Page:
Many bizarre situations developed because of this stampeding devaluation. For instance, I once paid too much income tax and was invited by the tax authorities to come and collect a reimbursement. The amount I had paid too much was at that time quite considerate compared to my income. When I collected the reimbursement, it was hardly sufficient for a ride on the tram.

Mrs. Schumann-Heink gave us $10 as a birthday present to help pay for a bicycle for our boy. I deposited this $10 bill at the down payment for the bicycle for the remaining amount, with the intention of retrieving the American banknote about a week later when the payment needed to be settled. I used this trick four times, with the final result that in a few months, we not only owned four bicycles, but at the end still had the $10 note still intact.

Our dentist’s brother, who visited Leipzig from America, had bought amongst other things, a four story rental house in the best part of town for the exchange worth in German marks of just a few hundred dollars. We learned this later from him, when we coincidentally lived in the same building in New York.

In the summer of 1924, my family and I went on an extensive cycling tour of Bavaria. Since I couldn’t carry the money we would need for the trip, I opened a Post Office savings account: with my deposit book I could collect money from every German Post Office. At the end of our tour, we needed an entire rucksack to take away the money we collected from the Post Office.

The most fervently discussed however, were the postage stamps. Firstly, the postage went in hundreds, then thousands, then two-thousands, hundreds of thousands, millions and finally billions of German Marks. Every philatelist had visible and physical proof of it in their stamp collection. I still doubt that someone who has not experienced this situation can imagine it truthfully.

The sudden switch of the monetary value to gold reserves of Germany in December 1924 had, in fact, solved the debt and obligations of the German state, but had at the same time robbed the entire population of their savings and had driven a large number of them into poverty and proletariat. This is public knowledge; I only recount this because it affected my own life as well at that time.

Of course we didn’t know at first that we, as a nation, were infected with the “inflation plague.” Slowly rising prices of consumer goods and later also of groceries were accepted as inevitable results of losing the war and the resulting reparation payments. We, as did thousands of others, used the early period of the inflation to our profit by speculating on the stock markets. Going by the advice of well-meaning friends, I had bought stocks. An American hit of the day was called “Everybody is doing it,” and indeed, everyone in Germany who had a little money to spare, had invested in stocks. I diligently studied the stock exchange rates to chuckle about how much I had “won.” I soon found out, however, that it was nothing but self-deceit, for as much as the worth of my stock went up, so much less became their monetary value. I got rid of my stock while there was still time to do so, so I didn’t lose in the end. Those who out of ignorance or stubbornness couldn’t or wouldn’t part with theirs have lost everything.

Because of the increasing “endearment,” as the first stage of the inflation was called, my wife needed to take on work with her singing to bring home some extra money, as my income from the theatre could no longer be stretched to support us. Even as my opera activities lost their brightness, I was astounded by the sheer number of private students who wanted to study harmony, composition and orchestration with me. Most of them were foreigners, who had to pay me in the currency of their own country. In German currency I would have had to raise my honorarium every month, and later every week. Apart from many Germans, I taught students from Greece, Bulgaria, Switzerland an many other countries, even one from Iceland."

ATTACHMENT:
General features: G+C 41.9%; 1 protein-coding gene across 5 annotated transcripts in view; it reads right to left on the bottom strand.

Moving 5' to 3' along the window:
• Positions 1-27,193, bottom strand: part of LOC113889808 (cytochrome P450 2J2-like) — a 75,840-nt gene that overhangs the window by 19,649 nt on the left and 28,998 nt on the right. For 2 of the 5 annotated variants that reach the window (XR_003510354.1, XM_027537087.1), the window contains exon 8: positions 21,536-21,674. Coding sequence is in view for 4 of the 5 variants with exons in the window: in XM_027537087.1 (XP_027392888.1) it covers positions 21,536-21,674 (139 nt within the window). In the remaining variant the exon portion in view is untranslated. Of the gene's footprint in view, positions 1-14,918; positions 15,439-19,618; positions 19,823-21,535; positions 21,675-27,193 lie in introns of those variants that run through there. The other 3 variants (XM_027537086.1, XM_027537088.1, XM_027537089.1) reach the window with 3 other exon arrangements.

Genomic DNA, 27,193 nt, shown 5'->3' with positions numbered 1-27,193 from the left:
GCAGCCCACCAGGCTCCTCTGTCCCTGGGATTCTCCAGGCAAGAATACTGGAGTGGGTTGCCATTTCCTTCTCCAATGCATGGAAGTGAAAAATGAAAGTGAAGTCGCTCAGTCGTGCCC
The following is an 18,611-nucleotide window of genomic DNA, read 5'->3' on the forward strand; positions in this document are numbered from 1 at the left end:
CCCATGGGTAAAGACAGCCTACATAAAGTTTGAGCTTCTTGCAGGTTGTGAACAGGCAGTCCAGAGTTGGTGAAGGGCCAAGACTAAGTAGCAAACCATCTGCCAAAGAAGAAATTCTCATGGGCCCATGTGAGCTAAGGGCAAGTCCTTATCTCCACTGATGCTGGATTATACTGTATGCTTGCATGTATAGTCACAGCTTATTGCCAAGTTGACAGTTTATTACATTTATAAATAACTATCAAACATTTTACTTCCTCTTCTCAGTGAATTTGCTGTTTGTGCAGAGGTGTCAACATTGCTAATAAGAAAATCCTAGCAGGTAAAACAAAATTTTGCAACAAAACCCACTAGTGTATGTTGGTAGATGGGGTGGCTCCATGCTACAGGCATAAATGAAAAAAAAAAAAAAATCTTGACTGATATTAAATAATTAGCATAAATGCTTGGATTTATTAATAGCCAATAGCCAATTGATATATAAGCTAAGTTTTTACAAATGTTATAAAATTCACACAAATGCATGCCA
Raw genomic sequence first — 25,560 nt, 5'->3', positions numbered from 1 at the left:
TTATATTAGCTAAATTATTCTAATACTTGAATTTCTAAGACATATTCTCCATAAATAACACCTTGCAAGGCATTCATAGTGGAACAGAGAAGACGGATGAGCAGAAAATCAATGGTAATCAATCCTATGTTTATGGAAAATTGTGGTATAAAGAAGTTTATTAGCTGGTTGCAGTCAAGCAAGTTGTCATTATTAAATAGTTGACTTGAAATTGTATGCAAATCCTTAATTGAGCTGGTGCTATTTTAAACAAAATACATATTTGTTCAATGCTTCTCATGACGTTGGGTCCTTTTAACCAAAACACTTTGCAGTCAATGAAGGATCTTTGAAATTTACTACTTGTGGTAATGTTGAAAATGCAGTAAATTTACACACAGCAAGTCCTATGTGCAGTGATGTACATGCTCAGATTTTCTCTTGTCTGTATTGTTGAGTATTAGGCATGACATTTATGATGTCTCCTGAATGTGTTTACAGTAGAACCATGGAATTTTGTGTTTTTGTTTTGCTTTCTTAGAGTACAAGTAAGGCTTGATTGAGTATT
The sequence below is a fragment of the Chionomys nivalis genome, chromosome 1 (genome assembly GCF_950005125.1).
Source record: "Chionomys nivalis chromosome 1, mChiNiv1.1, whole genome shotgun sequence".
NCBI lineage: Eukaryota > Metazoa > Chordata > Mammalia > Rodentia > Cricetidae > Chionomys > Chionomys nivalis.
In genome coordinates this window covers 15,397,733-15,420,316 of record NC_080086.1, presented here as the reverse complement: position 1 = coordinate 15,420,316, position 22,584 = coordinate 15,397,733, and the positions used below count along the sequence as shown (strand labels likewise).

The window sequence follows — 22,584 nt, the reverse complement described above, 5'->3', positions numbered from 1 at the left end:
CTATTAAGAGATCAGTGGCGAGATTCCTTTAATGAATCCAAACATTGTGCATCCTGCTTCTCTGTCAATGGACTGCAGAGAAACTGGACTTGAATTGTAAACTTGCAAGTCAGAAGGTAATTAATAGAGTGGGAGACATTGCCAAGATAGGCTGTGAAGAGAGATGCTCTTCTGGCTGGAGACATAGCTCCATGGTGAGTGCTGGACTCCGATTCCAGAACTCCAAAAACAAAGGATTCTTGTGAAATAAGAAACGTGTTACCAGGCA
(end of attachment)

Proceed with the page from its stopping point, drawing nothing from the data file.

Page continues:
MY NOTES: German currency must have changed daily vis a vis foreign money. Not understanding currency arbitrage, I can't imagine how a tourist could hand you a hundred dollars in their coin or even the local coin and it would make a difference which it apparently DID. But oddly I DO KNOW. An Italian client sent me a fifty Euro bill in the mail. It’s slowly gone up in value from Fifty bucks to 75$. So I do know that in times of great inflation, we have to be on our toes. It is possible that if you render a service which FOREIGN visitors might need, they’d hear the INFLATIONARY PRICE, 100$ an hour..and think, Hmmm, in English pounds, that’s nothing. In Euro’s that’s zippity do-dah and they’d pay happily. I know that right now, FOREIGNERS come to our FASHION DISCOUNT houses to buy PILES as we’re the new Tijuana. For them. And when we go to PARIS, we can’t even believe that our meal costs us l00$ a person! And a hotel is 400$. Of course, NEW YORK having lots of European visitors charges 400$ for a hotel room right now, knowing that to a European, that’s bupkes.


Also and THE MONEY SECRETS ARCHIVE  and thePHILOSOPHY to SEE YOU THROUGH THISNEW, DARK AGES…. But a lot of that writing comes from my California Grandparents. They turned their home into a commune basically when they opened a boarding house in San LuisObispo. Remember, during dark times, all folks need is a roof, food, heat and a bed.And a CANDLE to read by. 

TRUE REASONS for WW II. INFLATION! GERMANY BURNED THEIR MONEY for HEAT! It was WORTHLESS. INFLATION and the WORLD BANKS DREW ENTIRE PLANET INTO WW II. With inflation dogging our heels, it could happen again, here!



Studs Terkel, HARD TIMES. James T. Farrell Gas House Mc Ginty , Young Lonigan.Many more. GRAPES OF WRATH, Steinbeck


A pal’s 8 yr old granddaughter demands her family rent a big house, like her friends have, not an apartment. I told the panicky granny to get CHILDREN’s books on the Great Depression and gently ‘splain’ reality to her. Though the child is right. Actually, renting a house and turning it into a boarding house is a fab idea. But maybe not to gentlemen tenants if there's an 8 year old. Here are some titles for children: Year Down Under by Richard Peck, What You Know First by Patricia MacLachlan and illustrated by Barry Moser, and The Gardener by Sarah Stewart and illustrated by David Small.


Easily found at, USED. HOW TO ORDER AT BOTTOM DOLLAR, my sly secrets.

Remember any other titles on Great Depression? Write me at astrology at earthlink dot net.